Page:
It's still a bit premature to anoint any team as a prohibitive favorite this early in the season, but based on early returns, the Bulls could, at the least, make a case.
Dogged by injuries all season, the Bulls' depth has been on full display, While nothing as extreme as third-string point guard John Lucas III scoring 25 points and nearly notching a triple-double in the absence of Derrick Rose and C.J. Watson--let alone the fact that another member of the backcourt, Rip Hamilton, was also out and Joakim Noah, Carlos Boozer and fill-in starter Ronnie Brewer were virtual non-factors Wednesday evening--Tom Thibodeau's repeated message that the team "has more than enough to win," even with key players sidelined, has often fulfilled its prophecy.
Defense has been the key for the Bulls and except for a few hiccups--most notably, the loss to Golden State in the second game of the season and a blowout defeat to Atlanta last weekend--Thibodeau's defense has looked to be in midseason form.
Additionally, an emphasis on pushing the ball in transition and the ability of players other than Derrick Rose to contribute scoring on a nightly basis, something that should be even more potent when shooting guard Rip Hamilton returns to health and gets completely comfortable with his new squad, have also been significant in the team's success.
Various teams that were expected to be league powerhouses this season have got off to slower, more uneven starts, as the likes of the Mavericks, Lakers, Knicks, Grizzlies and Celtics have looked disjointed at times, mostly due to having to incorporate multiple new pieces and injuries.
Cohesiveness, with Hamilton being the only new rotation player, is another area where the Bulls have an advantage, along with squads like the Heat, Thunder and surprising 76ers, coached by former Bulls head coach Doug Collins.
While Oklahoma City, despite dealing with the fallout of the on-court argument between Kevin Durant and Russell Westbrook, and Miami were supposed to be the cream of the crop, Philadelphia has shocked many observers.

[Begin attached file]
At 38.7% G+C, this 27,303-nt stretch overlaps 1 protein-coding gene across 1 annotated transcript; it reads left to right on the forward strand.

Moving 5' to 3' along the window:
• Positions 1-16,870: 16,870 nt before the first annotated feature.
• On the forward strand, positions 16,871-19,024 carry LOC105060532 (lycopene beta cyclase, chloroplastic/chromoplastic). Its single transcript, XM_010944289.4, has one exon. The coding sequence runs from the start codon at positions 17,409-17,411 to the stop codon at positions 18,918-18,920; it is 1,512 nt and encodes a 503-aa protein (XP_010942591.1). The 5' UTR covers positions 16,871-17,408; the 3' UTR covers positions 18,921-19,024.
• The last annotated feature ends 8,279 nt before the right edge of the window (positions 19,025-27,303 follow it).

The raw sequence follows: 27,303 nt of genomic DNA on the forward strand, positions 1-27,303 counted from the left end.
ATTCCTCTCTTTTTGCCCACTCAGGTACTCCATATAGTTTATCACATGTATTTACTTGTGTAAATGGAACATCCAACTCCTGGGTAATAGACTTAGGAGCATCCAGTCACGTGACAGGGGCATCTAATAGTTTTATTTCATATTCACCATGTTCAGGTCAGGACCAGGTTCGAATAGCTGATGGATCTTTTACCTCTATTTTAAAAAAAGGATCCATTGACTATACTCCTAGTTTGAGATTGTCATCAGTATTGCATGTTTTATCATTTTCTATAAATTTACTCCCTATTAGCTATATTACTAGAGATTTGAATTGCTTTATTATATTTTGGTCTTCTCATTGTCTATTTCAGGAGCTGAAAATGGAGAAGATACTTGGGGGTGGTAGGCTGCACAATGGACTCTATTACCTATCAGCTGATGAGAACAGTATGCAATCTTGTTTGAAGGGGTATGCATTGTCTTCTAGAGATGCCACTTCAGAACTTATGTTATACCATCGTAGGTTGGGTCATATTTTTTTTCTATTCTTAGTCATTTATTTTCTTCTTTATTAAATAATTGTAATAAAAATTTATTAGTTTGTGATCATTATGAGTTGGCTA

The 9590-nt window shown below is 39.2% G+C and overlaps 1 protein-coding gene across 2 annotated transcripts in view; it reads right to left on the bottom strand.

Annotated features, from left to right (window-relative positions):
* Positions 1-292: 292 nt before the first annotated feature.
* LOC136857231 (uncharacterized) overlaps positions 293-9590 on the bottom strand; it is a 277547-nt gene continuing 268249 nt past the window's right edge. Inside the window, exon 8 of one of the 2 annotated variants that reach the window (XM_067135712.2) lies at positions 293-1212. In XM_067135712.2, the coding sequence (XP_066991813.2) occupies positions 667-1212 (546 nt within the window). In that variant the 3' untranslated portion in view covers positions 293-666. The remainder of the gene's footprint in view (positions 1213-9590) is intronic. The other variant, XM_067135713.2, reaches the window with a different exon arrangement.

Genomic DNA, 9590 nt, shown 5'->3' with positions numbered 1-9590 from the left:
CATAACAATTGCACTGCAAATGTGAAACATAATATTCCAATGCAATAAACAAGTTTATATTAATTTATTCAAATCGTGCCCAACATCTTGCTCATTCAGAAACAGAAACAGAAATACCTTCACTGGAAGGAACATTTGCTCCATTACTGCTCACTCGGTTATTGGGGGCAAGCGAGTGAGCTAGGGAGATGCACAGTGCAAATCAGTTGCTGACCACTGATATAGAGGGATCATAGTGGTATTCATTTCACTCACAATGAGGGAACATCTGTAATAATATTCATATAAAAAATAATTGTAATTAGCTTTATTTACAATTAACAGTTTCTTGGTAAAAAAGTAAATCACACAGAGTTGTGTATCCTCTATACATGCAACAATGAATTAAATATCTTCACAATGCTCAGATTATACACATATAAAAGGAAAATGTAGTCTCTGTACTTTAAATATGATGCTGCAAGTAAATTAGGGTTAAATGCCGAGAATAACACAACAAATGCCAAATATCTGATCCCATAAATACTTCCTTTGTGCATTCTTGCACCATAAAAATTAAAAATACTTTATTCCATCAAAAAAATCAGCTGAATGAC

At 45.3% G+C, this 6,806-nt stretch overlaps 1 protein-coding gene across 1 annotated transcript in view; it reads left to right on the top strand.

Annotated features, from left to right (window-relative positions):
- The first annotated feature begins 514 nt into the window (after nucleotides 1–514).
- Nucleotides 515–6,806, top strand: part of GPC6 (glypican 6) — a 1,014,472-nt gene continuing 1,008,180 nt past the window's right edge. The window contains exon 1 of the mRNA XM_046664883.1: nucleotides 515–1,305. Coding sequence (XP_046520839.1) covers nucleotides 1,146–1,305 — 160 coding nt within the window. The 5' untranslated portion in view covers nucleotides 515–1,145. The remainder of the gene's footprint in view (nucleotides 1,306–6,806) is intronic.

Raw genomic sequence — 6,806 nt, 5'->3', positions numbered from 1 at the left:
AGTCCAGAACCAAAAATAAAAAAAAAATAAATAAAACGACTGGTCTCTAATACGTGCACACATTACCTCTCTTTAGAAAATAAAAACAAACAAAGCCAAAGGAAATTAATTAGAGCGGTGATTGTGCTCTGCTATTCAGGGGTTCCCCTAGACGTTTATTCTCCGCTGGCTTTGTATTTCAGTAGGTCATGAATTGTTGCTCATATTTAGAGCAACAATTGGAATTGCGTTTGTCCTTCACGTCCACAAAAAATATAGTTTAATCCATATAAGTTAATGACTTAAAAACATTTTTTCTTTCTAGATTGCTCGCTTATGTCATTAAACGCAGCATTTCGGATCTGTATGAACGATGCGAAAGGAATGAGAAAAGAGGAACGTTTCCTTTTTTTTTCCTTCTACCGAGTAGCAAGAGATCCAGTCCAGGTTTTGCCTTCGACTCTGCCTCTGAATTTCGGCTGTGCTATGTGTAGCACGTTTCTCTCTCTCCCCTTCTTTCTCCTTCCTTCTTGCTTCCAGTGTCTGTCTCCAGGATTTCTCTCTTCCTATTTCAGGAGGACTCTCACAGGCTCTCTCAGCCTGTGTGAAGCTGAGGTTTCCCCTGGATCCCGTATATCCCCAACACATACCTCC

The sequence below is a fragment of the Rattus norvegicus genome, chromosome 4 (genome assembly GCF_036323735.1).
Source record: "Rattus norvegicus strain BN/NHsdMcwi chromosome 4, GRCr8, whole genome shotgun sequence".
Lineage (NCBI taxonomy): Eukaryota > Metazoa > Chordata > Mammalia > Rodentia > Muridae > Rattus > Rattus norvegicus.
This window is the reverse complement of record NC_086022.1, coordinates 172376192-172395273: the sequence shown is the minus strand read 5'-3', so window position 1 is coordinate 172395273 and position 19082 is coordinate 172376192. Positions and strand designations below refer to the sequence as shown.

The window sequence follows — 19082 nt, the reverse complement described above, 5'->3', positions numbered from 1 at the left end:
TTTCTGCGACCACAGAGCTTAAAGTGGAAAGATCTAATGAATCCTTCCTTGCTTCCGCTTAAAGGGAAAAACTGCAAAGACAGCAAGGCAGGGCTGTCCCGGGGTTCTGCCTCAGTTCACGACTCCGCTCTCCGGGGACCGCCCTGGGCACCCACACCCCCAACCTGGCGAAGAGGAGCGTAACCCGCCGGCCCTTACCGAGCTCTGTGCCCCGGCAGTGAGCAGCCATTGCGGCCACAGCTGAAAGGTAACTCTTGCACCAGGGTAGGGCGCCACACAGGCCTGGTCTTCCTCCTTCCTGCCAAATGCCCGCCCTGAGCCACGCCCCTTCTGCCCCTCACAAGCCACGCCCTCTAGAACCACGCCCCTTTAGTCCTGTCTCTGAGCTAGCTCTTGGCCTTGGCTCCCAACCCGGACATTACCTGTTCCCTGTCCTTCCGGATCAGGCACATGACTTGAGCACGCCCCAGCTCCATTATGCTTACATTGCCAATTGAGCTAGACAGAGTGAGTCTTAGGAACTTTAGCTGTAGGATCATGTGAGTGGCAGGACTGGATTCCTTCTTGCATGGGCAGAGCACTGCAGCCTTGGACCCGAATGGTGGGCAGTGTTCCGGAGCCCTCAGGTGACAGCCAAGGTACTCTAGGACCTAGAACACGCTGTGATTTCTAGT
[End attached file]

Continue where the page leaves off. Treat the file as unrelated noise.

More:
Collins' Sixers are young, athletic, versatile and while they don't offer much in the way of star power, their defensive mindset, unselfishness and a strong bench enable them to compete on a nightly basis and potentially ride their strong start to an Atlantic Division title.
But the team the Bulls have their eye on in the East is the Heat, who dropped their second consecutive overtime contest Wednesday night to the Clippers. While it wouldn't be fair to compare Chicago's decisive victory over former Bulls head coach Vinny Del Negro's bunch to the Heat's loss, which took place after "Lob City" had more time to jell, it's worth remembering for the future.
Speaking of L.A., Lakers superstar Kobe Bryant's back-to-back scoring outbursts--48 points to lead the charge against the Suns, followed by 40 points last night in a win over the Jazz--seem like statement games, showing that despite his advancing age and the Lakers being written off by many, the veteran shooting guard doesn't intend to go down without a fight.
It isn't like he hasn't had to carry a team before, but center Andrew Bynum is a lot more experienced this time around and surprisingly, new Lakers head coach Mike Brown's offense hasn't inhibited Bryant's scoring prowess thus far, while still keeping big men Bynum and Pau Gasol involved.
Rose's eye-popping scoring numbers from last season are down early in the campaign--though his assists are up and the Bulls point guard couldn't be happier about it--and if that trend continues, no matter how successful his team is, a repeat MVP season is probably unlikely.
But how many people thought, before the season started, that Bryant would be the early-season favorite to take home those honors?